HC Deb 11 February 2000 vol 344 cc331-2W
Mr. Hammond

To ask the Secretary of State for Health what plans his Department has for publicising the value of selenium in the diet in reducing incidence of cancer. [107662]

Yvette Cooper

Selenium is an essential trace element which is particularly important in protecting the body against oxidative damage of the cells. Such damage is linked to diseases such as cancer and heart disease. It is therefore hypothesised that increasing selenium in the diet may decrease the risk of cancer.

The influence of diet and nutrition on the incidence of cancer was considered by the Committee on Medical Aspects of Food and Nutrition Policy in its 1998 report entitled "Nutritional Aspects of the Development of Cancer"' which stated that there was not enough evidence to reach conclusions for any specific links between selenium in the diet and cancer. We are funding research into the role of antioxidants, including selenium, in health and disease.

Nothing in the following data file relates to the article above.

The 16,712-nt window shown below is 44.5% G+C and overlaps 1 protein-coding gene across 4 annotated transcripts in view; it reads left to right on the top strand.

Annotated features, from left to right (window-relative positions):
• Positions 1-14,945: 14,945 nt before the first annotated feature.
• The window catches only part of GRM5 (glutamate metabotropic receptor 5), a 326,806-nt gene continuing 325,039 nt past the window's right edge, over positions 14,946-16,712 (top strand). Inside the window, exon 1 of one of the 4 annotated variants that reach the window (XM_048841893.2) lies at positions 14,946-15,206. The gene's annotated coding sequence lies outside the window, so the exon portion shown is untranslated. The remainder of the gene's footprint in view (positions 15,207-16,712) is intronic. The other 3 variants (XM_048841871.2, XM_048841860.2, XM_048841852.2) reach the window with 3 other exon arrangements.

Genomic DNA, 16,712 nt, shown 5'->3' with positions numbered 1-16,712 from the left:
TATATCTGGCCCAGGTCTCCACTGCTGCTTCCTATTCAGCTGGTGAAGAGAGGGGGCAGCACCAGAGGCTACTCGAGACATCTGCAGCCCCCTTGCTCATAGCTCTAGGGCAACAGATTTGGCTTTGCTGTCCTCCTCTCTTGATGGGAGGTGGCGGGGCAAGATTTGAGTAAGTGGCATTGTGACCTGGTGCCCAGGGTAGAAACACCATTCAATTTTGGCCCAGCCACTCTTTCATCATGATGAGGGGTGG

We have made reduction in death rates from cancer one of our four headline targets in our health strategy "Saving Lives: Our Healthier Nation". Action towards this target includes promoting a healthy and balanced diet, that is one which is varied and rich in cereals, fruit and vegetables. 1 Department of Health. "Nutritional Aspects of the Development of Cancer". London: The Station Office, 1998. (Report on Health and Social Subjects, No. 48).

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